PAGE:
Tuesday, October 16, 2007

What is up with John Sumser?

Today I was reading a blog post as forwarded by friends and it put my “Haynes” in a wad. It seems to me that John Sumser either over edited his blog post till it made no sense or he’s talking in incongruent sentences just to confuse or to incite. On his post titled “relationships take time 4” He states some pretty wild things.

Let me give you an example; his second sentence says. “Internet search techniques, it is supposed, have created a new function in our industry.” Besides the bad sentence composition, it appears to be saying that sourcing started with the coming of internet research techniques.

Forgive me if I’m wrong but didn’t we have sourcers since like the seventies. Research was done by recruiters and as a result searching techniques came about which resulted in further specialization. We used to keep index cards and did research thru the phone. I remember doing research in the internet back when we had “gopher”, I didn’t know how to flip or x-ray then. Internet search techniques didn’t just magically appear to create a new function. Considering internet research a new function to the industry is not recognizing that recruiters have always sourced and that research function existed and was performed well by recruiters long before “internet search techniques” came about.

Mr Sumser’s next sentence states: “This sort of confusion happens every time there is a hiring peak.” It seems to me he is either declaring the internet research function a “confusion” or the reasoning for creating the internet research position a confusion. I long thought of Mr. Sumser as a visionary but I am rethinking my position.

His next statement is just as bewildering: "It might even be a good way to predict the end of a bubble". This is where the incongruity becomes obvious. I was under the impression that internet search techniques were an innovation and as the market tightens there will be more need for such innovations not that it was a result of confusion. And if I was to follow his reasoning it would mean that every time we have an innovation in the industry it is a sign that as he puts it is a “good way to predict the end of a bubble”. There you have it guys the new crystal ball for staffing/recruitment is the upcoming innovations as new things come about they indicate the market busting.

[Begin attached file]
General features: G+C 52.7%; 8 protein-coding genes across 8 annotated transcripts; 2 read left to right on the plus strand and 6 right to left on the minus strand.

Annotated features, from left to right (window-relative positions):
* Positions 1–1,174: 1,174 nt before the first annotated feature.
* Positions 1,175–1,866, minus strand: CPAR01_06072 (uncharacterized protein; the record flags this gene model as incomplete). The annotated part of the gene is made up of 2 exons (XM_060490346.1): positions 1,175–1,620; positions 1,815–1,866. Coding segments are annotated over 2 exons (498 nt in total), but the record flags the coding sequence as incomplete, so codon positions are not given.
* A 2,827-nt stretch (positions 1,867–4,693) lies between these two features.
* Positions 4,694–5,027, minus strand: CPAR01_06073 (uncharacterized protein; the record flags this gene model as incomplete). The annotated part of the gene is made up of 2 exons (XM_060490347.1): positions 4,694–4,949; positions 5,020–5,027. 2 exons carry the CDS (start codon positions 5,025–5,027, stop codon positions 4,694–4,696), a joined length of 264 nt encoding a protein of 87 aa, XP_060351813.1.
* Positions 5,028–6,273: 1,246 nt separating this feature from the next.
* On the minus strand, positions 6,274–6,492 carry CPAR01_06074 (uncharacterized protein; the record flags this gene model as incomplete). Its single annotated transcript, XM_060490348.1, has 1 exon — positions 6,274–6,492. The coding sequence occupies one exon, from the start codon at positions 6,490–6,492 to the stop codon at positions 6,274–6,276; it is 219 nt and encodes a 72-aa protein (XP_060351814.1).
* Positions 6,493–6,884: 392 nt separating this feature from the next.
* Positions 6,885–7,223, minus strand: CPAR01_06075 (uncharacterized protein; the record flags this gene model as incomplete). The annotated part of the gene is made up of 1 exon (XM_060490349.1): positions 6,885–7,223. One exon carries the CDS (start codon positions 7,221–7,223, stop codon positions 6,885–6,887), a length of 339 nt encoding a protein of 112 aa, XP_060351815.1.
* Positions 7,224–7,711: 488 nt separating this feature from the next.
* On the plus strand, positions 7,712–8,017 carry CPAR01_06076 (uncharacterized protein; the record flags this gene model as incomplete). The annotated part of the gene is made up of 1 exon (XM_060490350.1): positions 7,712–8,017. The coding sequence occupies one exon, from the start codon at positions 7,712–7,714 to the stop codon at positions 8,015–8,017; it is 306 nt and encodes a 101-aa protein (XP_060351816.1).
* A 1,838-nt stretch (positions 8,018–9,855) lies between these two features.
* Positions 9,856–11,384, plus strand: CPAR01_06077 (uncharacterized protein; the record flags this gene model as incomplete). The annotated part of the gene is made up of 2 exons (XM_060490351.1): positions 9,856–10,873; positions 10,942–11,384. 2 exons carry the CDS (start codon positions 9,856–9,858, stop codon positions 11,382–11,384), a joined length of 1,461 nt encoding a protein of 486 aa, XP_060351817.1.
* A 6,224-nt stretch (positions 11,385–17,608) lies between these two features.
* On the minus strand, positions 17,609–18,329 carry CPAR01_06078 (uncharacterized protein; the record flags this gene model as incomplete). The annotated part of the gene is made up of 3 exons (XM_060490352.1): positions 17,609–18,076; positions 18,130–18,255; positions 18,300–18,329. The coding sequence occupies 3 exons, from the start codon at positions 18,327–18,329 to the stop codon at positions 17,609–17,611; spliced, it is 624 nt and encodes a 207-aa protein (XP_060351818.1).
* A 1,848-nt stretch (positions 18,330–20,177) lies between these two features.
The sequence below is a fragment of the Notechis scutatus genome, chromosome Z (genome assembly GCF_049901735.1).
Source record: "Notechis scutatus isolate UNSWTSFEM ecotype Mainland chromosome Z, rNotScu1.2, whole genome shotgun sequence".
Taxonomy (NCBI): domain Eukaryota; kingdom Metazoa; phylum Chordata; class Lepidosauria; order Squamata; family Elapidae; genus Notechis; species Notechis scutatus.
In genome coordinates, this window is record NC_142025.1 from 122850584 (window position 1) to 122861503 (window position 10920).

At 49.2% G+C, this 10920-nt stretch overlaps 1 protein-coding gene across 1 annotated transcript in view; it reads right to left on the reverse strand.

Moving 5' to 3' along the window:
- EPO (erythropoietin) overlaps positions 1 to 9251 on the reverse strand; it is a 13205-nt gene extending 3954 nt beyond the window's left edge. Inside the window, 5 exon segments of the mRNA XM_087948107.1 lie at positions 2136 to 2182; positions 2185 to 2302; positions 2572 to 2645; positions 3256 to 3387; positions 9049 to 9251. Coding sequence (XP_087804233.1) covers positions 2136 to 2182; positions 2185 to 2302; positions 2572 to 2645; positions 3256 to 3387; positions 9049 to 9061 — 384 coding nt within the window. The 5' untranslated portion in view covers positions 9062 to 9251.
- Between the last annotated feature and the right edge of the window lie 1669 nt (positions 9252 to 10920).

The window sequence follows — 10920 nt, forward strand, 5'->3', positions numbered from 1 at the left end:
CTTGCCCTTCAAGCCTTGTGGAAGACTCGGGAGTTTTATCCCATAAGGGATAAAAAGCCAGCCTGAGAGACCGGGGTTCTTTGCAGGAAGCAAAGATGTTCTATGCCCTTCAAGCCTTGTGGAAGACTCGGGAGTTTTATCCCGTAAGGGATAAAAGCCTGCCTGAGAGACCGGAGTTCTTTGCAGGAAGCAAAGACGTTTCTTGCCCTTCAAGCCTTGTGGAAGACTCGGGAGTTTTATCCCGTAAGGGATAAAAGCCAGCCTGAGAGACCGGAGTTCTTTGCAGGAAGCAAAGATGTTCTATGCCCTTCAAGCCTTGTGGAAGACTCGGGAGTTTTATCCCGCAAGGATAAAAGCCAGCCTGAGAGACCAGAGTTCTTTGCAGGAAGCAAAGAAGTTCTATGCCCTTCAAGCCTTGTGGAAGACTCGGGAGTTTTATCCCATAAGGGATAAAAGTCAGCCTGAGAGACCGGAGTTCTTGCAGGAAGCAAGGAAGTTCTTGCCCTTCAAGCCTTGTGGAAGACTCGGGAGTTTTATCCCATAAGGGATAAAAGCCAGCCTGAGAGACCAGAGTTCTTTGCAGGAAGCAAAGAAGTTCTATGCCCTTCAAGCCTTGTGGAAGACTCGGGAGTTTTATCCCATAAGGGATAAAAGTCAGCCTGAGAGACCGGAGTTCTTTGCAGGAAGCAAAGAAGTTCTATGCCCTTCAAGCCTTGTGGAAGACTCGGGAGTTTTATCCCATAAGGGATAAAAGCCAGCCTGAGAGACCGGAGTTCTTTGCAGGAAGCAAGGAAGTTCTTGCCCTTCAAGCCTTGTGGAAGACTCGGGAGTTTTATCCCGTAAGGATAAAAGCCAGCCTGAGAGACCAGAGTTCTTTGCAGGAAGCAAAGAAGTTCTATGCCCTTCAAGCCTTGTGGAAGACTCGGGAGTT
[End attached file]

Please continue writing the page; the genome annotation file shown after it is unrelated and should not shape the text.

The last sentence in his first paragraph goes on to say: “Sourcing is a component of market targeting”. This is news to me, sourcing can be a form of market targeting but a component of it? I better not go any further before I go from annoyed to just ranting or worse yet I might become as incongruent as Mr. Sumser.

Saturday, October 13, 2007

Internet Research Tip

Good search results do not happen at random. We drive them through our queries. Whether you are searching CareerBuilder or Google the biggest mistake recruiters make is not thinking about their queries. Most recruiters just look at their new acquired job requisition and just start typing directly into the screen those keywords that they deem to be the important skills.

I went to indeed.com and pulled this position at random. I thought that this job description exemplifies the horrible descriptions we receive to work off of but it can demonstrate how we approach our searches.

If you would indulge me in reading this job description: (The only editing I did was take the company name out.)

Oracle Developer needed to design, develop, and maintain Oracle and web-based applications. In-depth knowledge of Oracle and Oracle tools is a must. 3-4 years of strong programming in PL/SQL, Oracle Forms and Reports required, plus a Bachelor’s Degree or equivalent work experience. Experience in UNIX, C++, JSP, Java, and related tools is a major plus. This is a direct hire opportunity with full benefits.

The normal query would look something like this in a database like CareerBuilder:

[ oracle PL/SQL UNIX C++ JSP JAVA]

When you run the query in at first glance it seems to have done well pulling quite a few software developers but as we look closer they are a total mix of results including a few resumes of recruiters.

Here are my suggestions; since PL/SQL (Procedural Language/Structured Query Language) is Oracle Corporation’s proprietary server-based procedural extension to the SQL database language, you don’t have to use the keyword “Oracle”; especially if you use some of the subset of PL/SQL like DDL or DCL or DML . Our query would begin to look something like this;